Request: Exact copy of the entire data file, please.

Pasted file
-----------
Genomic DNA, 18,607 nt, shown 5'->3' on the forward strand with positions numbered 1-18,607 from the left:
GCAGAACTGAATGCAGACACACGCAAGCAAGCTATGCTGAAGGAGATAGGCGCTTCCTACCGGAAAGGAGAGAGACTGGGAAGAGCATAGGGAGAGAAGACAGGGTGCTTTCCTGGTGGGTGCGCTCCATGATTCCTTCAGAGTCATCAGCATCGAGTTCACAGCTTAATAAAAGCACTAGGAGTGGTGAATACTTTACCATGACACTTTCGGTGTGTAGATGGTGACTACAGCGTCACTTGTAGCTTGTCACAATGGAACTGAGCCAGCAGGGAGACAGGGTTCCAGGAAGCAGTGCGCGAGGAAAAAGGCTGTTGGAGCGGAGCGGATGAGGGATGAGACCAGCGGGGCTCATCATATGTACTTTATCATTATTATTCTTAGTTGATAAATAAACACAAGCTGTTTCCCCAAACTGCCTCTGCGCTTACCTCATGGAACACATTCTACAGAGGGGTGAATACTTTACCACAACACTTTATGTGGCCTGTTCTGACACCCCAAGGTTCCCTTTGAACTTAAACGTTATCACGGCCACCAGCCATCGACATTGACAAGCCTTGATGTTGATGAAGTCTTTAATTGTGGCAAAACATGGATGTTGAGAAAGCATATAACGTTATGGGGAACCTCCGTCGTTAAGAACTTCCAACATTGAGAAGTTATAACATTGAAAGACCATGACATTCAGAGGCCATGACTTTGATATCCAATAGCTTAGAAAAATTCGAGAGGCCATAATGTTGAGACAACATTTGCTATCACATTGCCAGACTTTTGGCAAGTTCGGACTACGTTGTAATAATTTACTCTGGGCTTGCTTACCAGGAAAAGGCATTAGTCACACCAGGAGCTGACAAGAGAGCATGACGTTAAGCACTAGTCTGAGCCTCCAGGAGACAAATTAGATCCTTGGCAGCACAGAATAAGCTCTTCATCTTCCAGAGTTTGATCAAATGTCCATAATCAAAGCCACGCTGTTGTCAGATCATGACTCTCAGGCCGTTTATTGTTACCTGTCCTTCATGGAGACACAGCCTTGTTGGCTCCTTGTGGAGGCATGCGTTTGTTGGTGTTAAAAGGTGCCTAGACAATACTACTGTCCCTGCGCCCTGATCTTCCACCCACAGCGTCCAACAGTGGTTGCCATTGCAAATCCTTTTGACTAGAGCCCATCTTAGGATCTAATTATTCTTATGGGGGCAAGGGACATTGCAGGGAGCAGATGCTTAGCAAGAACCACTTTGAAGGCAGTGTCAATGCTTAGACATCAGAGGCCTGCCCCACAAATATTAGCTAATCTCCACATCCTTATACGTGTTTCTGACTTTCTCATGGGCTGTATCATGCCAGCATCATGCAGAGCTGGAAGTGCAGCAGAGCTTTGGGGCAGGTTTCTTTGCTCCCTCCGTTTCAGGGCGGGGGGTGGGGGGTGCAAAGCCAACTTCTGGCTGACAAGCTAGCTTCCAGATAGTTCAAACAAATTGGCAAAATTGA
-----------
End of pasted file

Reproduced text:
Genomic DNA, 18,607 nt, shown 5'->3' on the forward strand with positions numbered 1-18,607 from the left:
GCAGAACTGAATGCAGACACACGCAAGCAAGCTATGCTGAAGGAGATAGGCGCTTCCTACCGGAAAGGAGAGAGACTGGGAAGAGCATAGGGAGAGAAGACAGGGTGCTTTCCTGGTGGGTGCGCTCCATGATTCCTTCAGAGTCATCAGCATCGAGTTCACAGCTTAATAAAAGCACTAGGAGTGGTGAATACTTTACCATGACACTTTCGGTGTGTAGATGGTGACTACAGCGTCACTTGTAGCTTGTCACAATGGAACTGAGCCAGCAGGGAGACAGGGTTCCAGGAAGCAGTGCGCGAGGAAAAAGGCTGTTGGAGCGGAGCGGATGAGGGATGAGACCAGCGGGGCTCATCATATGTACTTTATCATTATTATTCTTAGTTGATAAATAAACACAAGCTGTTTCCCCAAACTGCCTCTGCGCTTACCTCATGGAACACATTCTACAGAGGGGTGAATACTTTACCACAACACTTTATGTGGCCTGTTCTGACACCCCAAGGTTCCCTTTGAACTTAAACGTTATCACGGCCACCAGCCATCGACATTGACAAGCCTTGATGTTGATGAAGTCTTTAATTGTGGCAAAACATGGATGTTGAGAAAGCATATAACGTTATGGGGAACCTCCGTCGTTAAGAACTTCCAACATTGAGAAGTTATAACATTGAAAGACCATGACATTCAGAGGCCATGACTTTGATATCCAATAGCTTAGAAAAATTCGAGAGGCCATAATGTTGAGACAACATTTGCTATCACATTGCCAGACTTTTGGCAAGTTCGGACTACGTTGTAATAATTTACTCTGGGCTTGCTTACCAGGAAAAGGCATTAGTCACACCAGGAGCTGACAAGAGAGCATGACGTTAAGCACTAGTCTGAGCCTCCAGGAGACAAATTAGATCCTTGGCAGCACAGAATAAGCTCTTCATCTTCCAGAGTTTGATCAAATGTCCATAATCAAAGCCACGCTGTTGTCAGATCATGACTCTCAGGCCGTTTATTGTTACCTGTCCTTCATGGAGACACAGCCTTGTTGGCTCCTTGTGGAGGCATGCGTTTGTTGGTGTTAAAAGGTGCCTAGACAATACTACTGTCCCTGCGCCCTGATCTTCCACCCACAGCGTCCAACAGTGGTTGCCATTGCAAATCCTTTTGACTAGAGCCCATCTTAGGATCTAATTATTCTTATGGGGGCAAGGGACATTGCAGGGAGCAGATGCTTAGCAAGAACCACTTTGAAGGCAGTGTCAATGCTTAGACATCAGAGGCCTGCCCCACAAATATTAGCTAATCTCCACATCCTTATACGTGTTTCTGACTTTCTCATGGGCTGTATCATGCCAGCATCATGCAGAGCTGGAAGTGCAGCAGAGCTTTGGGGCAGGTTTCTTTGCTCCCTCCGTTTCAGGGCGGGGGGTGGGGGGTGCAAAGCCAACTTCTGGCTGACAAGCTAGCTTCCAGATAGTTCAAACAAATTGGCAAAATTGA